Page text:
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New therapies for acute myeloid leukaemia

 
ACRF
ACRF
May 31, 2016

Patients with acute myeloid leukaemia (AML) can look forward to the development of new therapies following a discovery by cancer researchers at Walter and Eliza Hall Institute.

While investigating ways to target particular types of AML, and hoping to increase the chance of a cure for the patient while limiting damage to healthy cells, the team discovered a new way to kill cells that are dangerously multiplying.

A process known as apoptosis (programmed cell death) is a natural and necessary response to keep the proliferation of human cells in check. Apoptosis is interrupted in cancers, including AML, leading to unchecked cell growth.

AML cancer research team

Associate Professor Paul Ekert, Dr Gabriela Brumatti, Professor John Silke and Ms Chunyan Ma

Dr Gabriela Brumatti said traditional chemotherapies, which encourage apoptosis, have a high relapse rate. For example, within five years of completing treatment, half of AML patients suffer a relapse of their cancer, and of those who relapse, only 50 per cent survive.

Her team tried a ‘blue sky’ approach, inhibiting apoptosis of AML cells in order to unleash an alternative form of cell death called necroptosis. They found that the necroptosis cell death pathway was more effective at killing AML than apoptosis.

In preclinical trials they used a combination of drugs – birinapant, a new anti-cancer drug, and emricasan, a US Food and Drug Administration (FDA) approved inhibitor of apoptosis – to kill AML.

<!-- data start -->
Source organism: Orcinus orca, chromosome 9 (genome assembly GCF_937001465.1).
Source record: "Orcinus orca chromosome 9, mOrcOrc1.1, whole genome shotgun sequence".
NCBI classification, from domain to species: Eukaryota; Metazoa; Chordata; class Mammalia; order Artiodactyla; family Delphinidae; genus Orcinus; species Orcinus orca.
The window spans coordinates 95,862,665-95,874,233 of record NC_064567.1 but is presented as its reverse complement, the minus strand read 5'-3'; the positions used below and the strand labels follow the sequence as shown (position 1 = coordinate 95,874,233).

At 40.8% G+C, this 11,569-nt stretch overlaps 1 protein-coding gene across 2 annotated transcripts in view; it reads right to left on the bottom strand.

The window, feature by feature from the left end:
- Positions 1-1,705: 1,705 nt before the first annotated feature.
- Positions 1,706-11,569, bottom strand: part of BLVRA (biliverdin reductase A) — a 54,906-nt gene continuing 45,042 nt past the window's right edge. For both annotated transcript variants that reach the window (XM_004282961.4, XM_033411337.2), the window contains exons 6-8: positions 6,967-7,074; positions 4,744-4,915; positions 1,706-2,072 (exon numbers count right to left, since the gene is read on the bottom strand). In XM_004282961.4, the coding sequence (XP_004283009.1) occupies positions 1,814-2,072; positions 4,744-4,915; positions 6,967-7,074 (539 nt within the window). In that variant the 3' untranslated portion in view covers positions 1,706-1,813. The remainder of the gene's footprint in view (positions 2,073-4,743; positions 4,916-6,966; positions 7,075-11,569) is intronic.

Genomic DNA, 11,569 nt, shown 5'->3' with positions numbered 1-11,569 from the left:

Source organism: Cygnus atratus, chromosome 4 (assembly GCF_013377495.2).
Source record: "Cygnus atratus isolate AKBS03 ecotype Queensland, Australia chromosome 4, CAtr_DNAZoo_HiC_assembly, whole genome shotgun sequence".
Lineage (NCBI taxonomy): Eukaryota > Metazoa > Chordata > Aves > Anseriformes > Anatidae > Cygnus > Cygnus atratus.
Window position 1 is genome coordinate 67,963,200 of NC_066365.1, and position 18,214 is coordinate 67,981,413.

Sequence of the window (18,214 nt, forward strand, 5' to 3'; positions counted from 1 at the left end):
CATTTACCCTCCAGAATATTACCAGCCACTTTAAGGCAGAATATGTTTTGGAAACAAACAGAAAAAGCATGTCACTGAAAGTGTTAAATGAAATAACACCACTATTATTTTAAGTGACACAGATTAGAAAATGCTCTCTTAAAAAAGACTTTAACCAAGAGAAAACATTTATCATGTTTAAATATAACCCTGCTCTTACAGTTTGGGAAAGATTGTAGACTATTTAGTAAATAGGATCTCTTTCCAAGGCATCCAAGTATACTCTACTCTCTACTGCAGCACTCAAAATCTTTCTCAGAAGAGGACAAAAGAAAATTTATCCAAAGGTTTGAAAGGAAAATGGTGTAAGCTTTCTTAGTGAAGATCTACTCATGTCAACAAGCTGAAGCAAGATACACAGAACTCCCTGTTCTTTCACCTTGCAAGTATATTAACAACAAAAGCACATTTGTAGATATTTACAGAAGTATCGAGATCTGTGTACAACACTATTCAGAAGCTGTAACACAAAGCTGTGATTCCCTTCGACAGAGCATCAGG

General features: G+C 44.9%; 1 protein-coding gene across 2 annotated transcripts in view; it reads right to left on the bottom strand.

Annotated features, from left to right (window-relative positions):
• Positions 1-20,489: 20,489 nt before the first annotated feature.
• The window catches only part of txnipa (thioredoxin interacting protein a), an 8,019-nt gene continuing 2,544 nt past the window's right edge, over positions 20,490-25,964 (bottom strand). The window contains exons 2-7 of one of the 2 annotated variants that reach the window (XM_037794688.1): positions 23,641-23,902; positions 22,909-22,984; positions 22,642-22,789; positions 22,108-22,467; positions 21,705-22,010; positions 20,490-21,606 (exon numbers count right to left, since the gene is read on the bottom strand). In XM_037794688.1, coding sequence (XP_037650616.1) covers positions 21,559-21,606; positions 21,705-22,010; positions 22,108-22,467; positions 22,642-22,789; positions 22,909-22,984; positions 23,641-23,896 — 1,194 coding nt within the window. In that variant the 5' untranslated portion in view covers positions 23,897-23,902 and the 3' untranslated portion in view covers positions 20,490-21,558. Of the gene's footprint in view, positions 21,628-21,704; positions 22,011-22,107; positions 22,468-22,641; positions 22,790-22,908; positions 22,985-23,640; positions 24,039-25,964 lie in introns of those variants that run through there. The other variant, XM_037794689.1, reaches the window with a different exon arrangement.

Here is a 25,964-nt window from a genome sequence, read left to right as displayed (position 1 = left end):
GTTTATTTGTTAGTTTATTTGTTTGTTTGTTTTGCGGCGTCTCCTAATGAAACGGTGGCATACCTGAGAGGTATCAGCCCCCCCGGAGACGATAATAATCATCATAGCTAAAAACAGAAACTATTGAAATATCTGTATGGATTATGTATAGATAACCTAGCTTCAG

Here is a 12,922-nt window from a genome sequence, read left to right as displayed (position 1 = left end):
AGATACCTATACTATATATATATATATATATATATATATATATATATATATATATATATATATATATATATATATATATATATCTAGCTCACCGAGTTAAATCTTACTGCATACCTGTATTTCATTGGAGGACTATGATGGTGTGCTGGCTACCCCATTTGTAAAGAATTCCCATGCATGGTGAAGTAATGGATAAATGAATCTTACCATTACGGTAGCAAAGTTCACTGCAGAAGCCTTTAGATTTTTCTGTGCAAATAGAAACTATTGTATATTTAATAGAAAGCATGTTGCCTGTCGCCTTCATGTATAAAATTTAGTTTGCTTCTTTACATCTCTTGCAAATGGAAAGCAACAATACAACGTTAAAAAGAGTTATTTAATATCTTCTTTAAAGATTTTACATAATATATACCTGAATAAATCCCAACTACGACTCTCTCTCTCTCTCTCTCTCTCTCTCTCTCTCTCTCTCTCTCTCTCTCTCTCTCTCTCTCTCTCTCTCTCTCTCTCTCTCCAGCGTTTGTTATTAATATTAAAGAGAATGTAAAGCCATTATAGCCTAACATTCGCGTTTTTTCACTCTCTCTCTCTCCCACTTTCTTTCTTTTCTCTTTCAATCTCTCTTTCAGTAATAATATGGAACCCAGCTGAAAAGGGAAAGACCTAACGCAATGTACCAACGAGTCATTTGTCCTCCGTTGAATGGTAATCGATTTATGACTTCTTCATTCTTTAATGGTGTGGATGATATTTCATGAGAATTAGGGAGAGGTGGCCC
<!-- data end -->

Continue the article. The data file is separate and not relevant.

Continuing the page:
“It has been speculated that inducing necroptosis might be an effective way to kill cancer cells,” said Professor Silke.

“Our work now demonstrates clearly it is a clinically feasible and safe approach.”

Dr Brumatti suggested that since cancer cells often acquire resistance to traditional chemotherapy-induced apoptosis, this novel type of chemotherapy has the potential to be used to treat otherwise impossible to treat leukaemias.

These findings have just been published in the research journal Science Translational Medicine.

This work was supported by a grant from the Leukemia & Lymphoma Society, the National Health and Medical Research Council (NHMRC), and an Association pour le Recherche contre le Cancer (ARC) fellowship with additional support from the Australian Cancer Research Foundation, the Victorian State Government Operational Infrastructure Support, and the NHMRC Independent Research Institutes Infrastructure Support Scheme.

The original news post was published on the WEHI website. Images of the research team courtesy of WEHI.

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